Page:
Among questions on his favorite sandwiches (“Cheeseburger, Cheeseburger, Cheeseburger”) and whether he can still jump over a chair (probably not), Microsoft co-founder Bill Gates got asked whether his company had copied Steve Jobs during a Reddit Q&A on Monday.
Gates denied copying Cupertino — but reminded everybody that Microsoft and Apple both borrowed liberally from another Silicon Valley pioneer.
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“The main ‘copying’ that went on relative to Steve and me is that we both benefited from the work that Xerox PARC did in creating graphical interface,” Gates said during the Reddit AMA (Ask Me Anything), which was his fifth time taking questions from the Reddit community. “It wasn’t just them but they did the best work. Steve hired Bob Belville, I hired Charles Simonyi. We didn’t violate any IP rights Xerox had but their work showed the way that led to the Mac and Windows.”
Gates is 100 percent correct. The common perception that Microsoft copied Apple comes from the fact that, for most casual users, the Mac was the first time they saw a WIMP interface (windows, icons, mouse pointer) in action. Very few people saw the revolutionary work that was being carried out at Xerox PARC.
A terrible deal for Apple
The fact that Microsoft wound up emulating a lot of the fine tweaks Apple added to the graphical user interface came down to a disastrous deal signed by Gates and then-Apple CEO John Sculley in the mid-’80s.
As I’ve written before in my daily “Today in Apple history” post, on November 21, 1985, Apple agreed to grant Microsoft a “non-exclusive, worldwide, royalty-free, perpetual, nontransferable license to use [parts of the Mac technology] in present and future software programs, and to license them to and through third parties for use in their software programs.”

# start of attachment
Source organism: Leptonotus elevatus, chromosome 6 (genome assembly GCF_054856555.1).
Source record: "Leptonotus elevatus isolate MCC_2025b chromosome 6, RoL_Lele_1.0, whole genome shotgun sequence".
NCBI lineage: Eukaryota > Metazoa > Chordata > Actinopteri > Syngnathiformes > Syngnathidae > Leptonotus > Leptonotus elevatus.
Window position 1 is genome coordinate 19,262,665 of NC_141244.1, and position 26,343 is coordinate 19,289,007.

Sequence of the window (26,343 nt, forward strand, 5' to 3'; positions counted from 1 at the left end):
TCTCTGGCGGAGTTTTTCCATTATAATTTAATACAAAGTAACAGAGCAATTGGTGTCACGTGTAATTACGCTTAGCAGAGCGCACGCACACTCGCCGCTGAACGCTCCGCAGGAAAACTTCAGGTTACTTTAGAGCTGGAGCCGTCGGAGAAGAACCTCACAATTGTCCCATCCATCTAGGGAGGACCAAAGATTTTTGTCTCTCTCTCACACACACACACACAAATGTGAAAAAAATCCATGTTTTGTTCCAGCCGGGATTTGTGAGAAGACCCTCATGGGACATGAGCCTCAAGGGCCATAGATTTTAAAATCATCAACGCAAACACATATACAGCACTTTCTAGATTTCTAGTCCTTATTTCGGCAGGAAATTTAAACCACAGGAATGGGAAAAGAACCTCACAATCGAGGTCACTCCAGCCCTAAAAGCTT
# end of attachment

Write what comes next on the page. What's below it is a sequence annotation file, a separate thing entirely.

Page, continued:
At the time, the Windows operating system was hilariously clunky compared to what Apple was offering. Furthermore, Microsoft was a valued Mac developer. Keeping Gates on Cupertino’s side seemed worth surrendering some of Apple’s intellectual property in the unlikely event that Microsoft could pull together a halfway decent operating system in the near future.
All was well and good until Windows 2.0 arrived a few years later, looking far closer to the Macintosh interface. Apple promptly filed a copyright violation lawsuit on March 17, 1988, which included 189 different elements the company argued Microsoft was illegally using.
Apple marched Microsoft to court, only for 179 of 189 of Cupertino’s copyright-infringement allegations to be thrown out due to the earlier agreement. This paved the way for Microsoft’s dominance over Apple in the coming decade.
More on Xerox PARC
The Xerox PARC story, incidentally, is well worth reading if you’re a fan of computer history. I’d particularly recommend Michael Hiltzik’s Dealers of Lightning: Xerox PARC and the Dawn of the Computer Age.
Even decades later, it seems that Xerox PARC’s debt to modern computing is a topic of conversation — not just in Gates’ AMA, but also in the naming of Apple’s new Apple Park campus, which sounds like a tribute to the legendary Silicon Valley R&D center.